Now, I previously called these usurpations of authority to your attention in two of the three Substacks I cited at the outset. My purpose in calling them to your attention again today is to validate everything I have written previously, and do so in light of an expert parliamentary opinion written in answer to these questions by the esteemed professional parliamentarian, Kirby Glad, whose credentials I present below. Mr. Glad lives in Utah, and is therefore immune to political pressures from anyone involved in the Georgia Republican Party, or perhaps even myself. In other words, Mr. Glad, whose bio and credentials are below, is a disinterested, unbiased expert. I commissioned Mr. Glad’s work, but had no involvement in writing any part of his opinion.
I hired Mr. Glad to ask him two basic, parliamentary questions. Referencing the following:
(2) the published rules of the Georgia Republican Party, and
(3) Chairman McKoon’s notification to prospective Republican Presidential Candidates (Fig. 4 above),
I asked Mr. Glad:
1. Whether the “State Executive Committee of the Georgia Republican Party,” referenced in Chairman McKoon’s notification, which is a committee described in the linked rules document, is the same or a different entity than the “state executive committee” as that term is defined and used under OCGA 21–2, and,
2. Whether the “State Executive Committee” in GRP, Inc. rules has authority to set qualifications for candidates to be listed on the ballot in the presidential preference primary referred in Chairman McKoon’s notification, including the requirement for prospective candidates to make a party donation in light of OCGA 21–2‑198.
I discuss below several passages from Mr. Glad’s opinion. Here is the first:
Thus, according to Mr. Glad, using nationally-recognized parliamentary best practices, in his notification to presidential candidates, Chairman McKoon incorrectly quotes OCGA 21–2‑193, which as we will see will turn out to be a material error.
As I have stated numerous times and ways, when the law uses certain words to comprise a purely DESCRIPTIVE term, when those words are CAPITALIZED as they are in the party rules, they become a NAME of a committee, a nonequivalent to the DESCRIPTIVE term in the law.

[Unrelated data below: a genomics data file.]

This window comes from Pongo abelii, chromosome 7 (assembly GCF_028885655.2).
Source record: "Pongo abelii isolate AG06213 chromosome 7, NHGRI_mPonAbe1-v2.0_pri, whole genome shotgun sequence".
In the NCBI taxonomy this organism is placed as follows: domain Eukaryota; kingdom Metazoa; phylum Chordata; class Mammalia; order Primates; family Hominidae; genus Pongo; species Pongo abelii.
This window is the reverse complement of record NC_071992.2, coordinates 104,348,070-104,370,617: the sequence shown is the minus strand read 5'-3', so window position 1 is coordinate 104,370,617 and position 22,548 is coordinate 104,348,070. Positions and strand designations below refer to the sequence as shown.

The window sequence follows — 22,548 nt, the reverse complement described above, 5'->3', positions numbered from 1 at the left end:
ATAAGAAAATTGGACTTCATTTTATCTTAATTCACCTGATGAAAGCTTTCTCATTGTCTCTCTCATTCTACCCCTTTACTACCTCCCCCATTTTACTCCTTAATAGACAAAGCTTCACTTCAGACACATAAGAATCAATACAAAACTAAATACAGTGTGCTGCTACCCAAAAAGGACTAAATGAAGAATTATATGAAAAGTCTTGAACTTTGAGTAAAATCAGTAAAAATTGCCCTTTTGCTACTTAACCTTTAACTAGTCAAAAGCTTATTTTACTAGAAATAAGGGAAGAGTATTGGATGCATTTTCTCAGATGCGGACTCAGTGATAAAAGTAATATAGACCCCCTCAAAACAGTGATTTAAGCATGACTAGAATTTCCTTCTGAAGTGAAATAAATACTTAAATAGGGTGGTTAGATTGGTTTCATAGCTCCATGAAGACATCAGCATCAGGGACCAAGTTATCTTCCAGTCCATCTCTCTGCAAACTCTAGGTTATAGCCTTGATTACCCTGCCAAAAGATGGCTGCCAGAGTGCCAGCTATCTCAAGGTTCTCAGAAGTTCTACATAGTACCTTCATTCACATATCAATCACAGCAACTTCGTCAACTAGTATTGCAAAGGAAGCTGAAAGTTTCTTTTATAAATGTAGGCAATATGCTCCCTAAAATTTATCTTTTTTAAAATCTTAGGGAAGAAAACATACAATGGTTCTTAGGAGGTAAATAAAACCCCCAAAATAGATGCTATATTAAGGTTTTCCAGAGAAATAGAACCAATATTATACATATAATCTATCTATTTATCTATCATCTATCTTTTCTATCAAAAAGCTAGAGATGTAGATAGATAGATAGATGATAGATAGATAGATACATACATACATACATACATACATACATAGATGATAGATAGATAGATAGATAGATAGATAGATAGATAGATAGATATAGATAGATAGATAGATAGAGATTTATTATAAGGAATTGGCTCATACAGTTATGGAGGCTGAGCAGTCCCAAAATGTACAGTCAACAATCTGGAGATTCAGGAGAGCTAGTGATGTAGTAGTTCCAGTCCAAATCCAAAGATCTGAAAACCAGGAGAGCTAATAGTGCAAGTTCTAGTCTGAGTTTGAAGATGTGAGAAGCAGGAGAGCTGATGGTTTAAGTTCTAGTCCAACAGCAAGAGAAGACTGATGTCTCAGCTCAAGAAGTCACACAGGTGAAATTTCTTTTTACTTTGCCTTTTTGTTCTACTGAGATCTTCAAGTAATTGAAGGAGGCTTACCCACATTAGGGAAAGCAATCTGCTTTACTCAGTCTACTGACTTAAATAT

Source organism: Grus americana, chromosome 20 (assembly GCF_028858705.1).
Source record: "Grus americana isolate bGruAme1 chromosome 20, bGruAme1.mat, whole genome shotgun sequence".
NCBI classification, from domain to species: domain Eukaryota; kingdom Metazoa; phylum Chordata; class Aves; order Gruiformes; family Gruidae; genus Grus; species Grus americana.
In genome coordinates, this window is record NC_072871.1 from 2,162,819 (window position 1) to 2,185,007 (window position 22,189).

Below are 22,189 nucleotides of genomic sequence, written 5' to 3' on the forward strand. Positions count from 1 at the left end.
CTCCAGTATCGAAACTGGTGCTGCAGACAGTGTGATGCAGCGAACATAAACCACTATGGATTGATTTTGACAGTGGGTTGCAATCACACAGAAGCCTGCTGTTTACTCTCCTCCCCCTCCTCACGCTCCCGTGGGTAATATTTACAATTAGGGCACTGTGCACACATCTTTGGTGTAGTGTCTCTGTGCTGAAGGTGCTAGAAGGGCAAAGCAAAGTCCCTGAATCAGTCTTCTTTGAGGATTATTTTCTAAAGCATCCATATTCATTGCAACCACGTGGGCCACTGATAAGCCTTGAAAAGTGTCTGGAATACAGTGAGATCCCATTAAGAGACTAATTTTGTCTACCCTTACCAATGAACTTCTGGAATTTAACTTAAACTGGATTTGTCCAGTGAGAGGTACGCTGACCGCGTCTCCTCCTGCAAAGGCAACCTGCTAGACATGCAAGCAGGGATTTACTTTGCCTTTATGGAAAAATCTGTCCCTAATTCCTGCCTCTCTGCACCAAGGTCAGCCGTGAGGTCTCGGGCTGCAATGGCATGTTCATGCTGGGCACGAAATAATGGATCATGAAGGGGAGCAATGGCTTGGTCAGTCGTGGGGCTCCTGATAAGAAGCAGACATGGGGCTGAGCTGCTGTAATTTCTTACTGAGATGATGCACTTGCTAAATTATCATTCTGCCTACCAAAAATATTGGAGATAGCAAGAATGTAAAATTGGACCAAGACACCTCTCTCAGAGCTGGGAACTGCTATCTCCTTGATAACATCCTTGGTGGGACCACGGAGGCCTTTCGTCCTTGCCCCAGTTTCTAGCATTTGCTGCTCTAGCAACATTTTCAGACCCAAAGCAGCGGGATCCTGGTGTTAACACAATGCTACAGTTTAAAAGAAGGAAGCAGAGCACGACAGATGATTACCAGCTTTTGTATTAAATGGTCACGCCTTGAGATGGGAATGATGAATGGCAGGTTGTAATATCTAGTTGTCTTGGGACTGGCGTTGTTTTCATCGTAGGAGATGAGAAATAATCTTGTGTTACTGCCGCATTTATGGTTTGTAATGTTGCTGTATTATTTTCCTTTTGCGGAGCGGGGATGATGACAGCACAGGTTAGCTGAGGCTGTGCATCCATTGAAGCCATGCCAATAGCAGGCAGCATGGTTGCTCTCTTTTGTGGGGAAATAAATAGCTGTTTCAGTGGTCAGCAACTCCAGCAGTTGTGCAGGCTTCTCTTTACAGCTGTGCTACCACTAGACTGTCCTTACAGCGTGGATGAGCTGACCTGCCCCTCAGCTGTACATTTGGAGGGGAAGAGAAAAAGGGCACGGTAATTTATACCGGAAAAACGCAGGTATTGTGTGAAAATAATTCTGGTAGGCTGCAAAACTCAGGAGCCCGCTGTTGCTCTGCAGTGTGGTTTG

According to Mr. Glad’s expert opinion, the State Executive Committee referenced by Chairman McKoon in his notification has no inherent, lawful authority to enact rules and regulations. That function, as we will see, is reserved for the “State Committee.”
That is because…
So, let’s understand something that is very important here. According to Kirby Glad, an industry-recognized and certified parliamentary expert, in promulgating this notification, not only did Chairman McKoon lack the statutory authority he claimed to possess, but the State Executive Committee which McKoon purports to represent is not even the committee referenced in the authorizing statute! Do you see the magician’s trick here? Do you see how certain individuals have usurped authority from a governing committee and appropriated it for their own use?
Let’s keep going:
Mr. Glad is telling us that, as a purely “executive committee,” Chairman McKoon’s State Executive Committee can only execute policies as defined and assigned by the governing, “State Committee.” The State Executive Committee has no authority in law to formulate material party policies, much less adopt and promulgate those policies. Did the “State Committee” formulate the rules governing the policy by which Chairman McKoon’s State Executive Committee would determine ballot access in the 2024 presidential preference primary? According to several State Committee members, no such meeting to discuss this notification was ever called, in fact, not for 2024, not for 2020, in fact, never to their knowledge. The procedure to which I refer is, as they say, “the way it’s always been done.” Do you see how “Boss Hog” all this is? It must stop. The members of the Republican State Committee must take back their lawful authority. That the people do not assert authority over their governing institutions is exactly why America is on the brink of destruction.
Here, Mr. Glad makes it clear that the State Executive Committee possesses no authority to devise the policies promulgated in Chairman McKoon’s notification, only carry out policies authorized by the much larger and statewide, State Committee.